This vegetable bouillon recipe is a cheap and easy way to make veggie stock in a pinch. Yes, you can make your own vegetable bouillon powder with an assortment of herbs and spices that you probably already have in your pantry. And the best part is, homemade vegetable bouillon has none of the additives found in store-bought vegetable bouillon cubes!
Ever read the ingredients list on vegetable bouillon cubes from the grocery store? It makes me not even buy it – so I don’t.
But sometimes you need vegetable stock, and chicken bouillon isn’t always the right flavor profile. Such as when making roasted butternut squash soup or risotto. Or maybe you’re on the hunt for a vegan bouillon powder.
That’s when it’s handy to have a vegetable bouillon recipe up your sleeve. It’s a convenient way to whip up a flavorful broth for making all your favorite recipes.
My vegetable bouillon recipe uses dried herbs and spices from your pantry. It’s super easy to make and without all the nasty additives in commercial vegetable bouillon.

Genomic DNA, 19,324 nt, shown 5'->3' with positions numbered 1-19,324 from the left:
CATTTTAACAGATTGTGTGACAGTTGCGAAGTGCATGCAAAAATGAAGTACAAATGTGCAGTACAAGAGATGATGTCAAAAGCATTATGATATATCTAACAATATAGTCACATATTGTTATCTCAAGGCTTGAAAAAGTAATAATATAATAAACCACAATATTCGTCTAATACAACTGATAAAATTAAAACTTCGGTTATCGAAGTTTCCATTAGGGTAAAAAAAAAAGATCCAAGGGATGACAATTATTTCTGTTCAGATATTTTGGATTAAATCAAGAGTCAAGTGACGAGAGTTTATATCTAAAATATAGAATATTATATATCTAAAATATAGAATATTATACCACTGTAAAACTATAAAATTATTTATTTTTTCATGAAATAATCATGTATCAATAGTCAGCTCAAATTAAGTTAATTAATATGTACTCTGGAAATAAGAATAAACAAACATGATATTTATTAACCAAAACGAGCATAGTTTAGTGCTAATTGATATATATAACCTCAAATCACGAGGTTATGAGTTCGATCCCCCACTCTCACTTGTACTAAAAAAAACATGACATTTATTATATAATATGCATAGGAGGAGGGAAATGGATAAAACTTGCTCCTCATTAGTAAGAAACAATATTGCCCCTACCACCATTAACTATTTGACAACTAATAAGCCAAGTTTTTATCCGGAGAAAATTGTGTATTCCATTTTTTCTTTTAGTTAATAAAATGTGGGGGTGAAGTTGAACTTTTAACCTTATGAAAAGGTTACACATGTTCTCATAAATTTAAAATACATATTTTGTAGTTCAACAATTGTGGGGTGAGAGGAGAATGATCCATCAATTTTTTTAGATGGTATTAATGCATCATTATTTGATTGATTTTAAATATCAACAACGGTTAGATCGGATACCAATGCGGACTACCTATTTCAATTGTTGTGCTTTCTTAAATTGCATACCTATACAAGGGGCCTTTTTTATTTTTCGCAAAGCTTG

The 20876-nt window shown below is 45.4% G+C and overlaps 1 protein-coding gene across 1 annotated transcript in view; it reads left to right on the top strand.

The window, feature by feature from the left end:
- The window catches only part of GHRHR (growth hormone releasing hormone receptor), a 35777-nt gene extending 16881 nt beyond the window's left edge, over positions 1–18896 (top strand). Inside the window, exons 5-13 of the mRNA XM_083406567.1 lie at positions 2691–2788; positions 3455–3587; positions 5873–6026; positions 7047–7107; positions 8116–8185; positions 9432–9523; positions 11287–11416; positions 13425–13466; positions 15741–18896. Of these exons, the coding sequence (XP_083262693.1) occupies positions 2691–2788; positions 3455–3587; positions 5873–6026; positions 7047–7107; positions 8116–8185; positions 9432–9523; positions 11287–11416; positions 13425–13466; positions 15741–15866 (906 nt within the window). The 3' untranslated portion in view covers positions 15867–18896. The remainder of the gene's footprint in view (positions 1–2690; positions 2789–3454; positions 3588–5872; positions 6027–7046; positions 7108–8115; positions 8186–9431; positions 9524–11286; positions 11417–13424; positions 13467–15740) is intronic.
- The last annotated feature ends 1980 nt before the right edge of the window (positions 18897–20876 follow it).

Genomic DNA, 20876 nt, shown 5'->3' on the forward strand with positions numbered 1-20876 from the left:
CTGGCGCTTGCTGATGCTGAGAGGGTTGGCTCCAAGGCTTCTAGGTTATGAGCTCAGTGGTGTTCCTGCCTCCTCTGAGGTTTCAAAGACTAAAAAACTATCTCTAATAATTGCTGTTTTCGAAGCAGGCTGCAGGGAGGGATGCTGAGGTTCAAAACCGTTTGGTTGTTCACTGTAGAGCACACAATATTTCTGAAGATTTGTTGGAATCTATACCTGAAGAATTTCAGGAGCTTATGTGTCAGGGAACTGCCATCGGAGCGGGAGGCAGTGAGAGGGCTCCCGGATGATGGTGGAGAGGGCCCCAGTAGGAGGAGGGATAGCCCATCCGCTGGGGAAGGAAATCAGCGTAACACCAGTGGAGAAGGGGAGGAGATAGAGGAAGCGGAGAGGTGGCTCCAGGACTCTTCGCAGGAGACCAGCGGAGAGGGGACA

Vegetable Bouillon Powder Ingredients
This homemade vegetable bouillon powder is made with a variety of different herbs and spices found in most spice collections.
I’m talking about thyme, parsley, sage, onion powder, oregano and a few more. See the recipe card at the bottom of this page for a full list of ingredients.
No Salt Vegetable Stock Recipe
One ingredient you might expect, that I didn’t include in this recipe, is salt. This is because everyone has different tastes with respect to the amount of salt we use to season our food.
Where salt is a matter of personal preference, I’ll leave it to you to taste your dishes and season with however much salt you think they need.
How to Make Vegetable Bouillon Powder
This is an easy way to make vegetable broth or vegan bouillon powder in a pinch.
Step 1 (Optional)
This first step is optional. If you happen to have spice grinder, use it to grind up the following herbs into a fine powder: thyme, parsley, sage, marjoram and oregano. (see the ingredients list for quantities)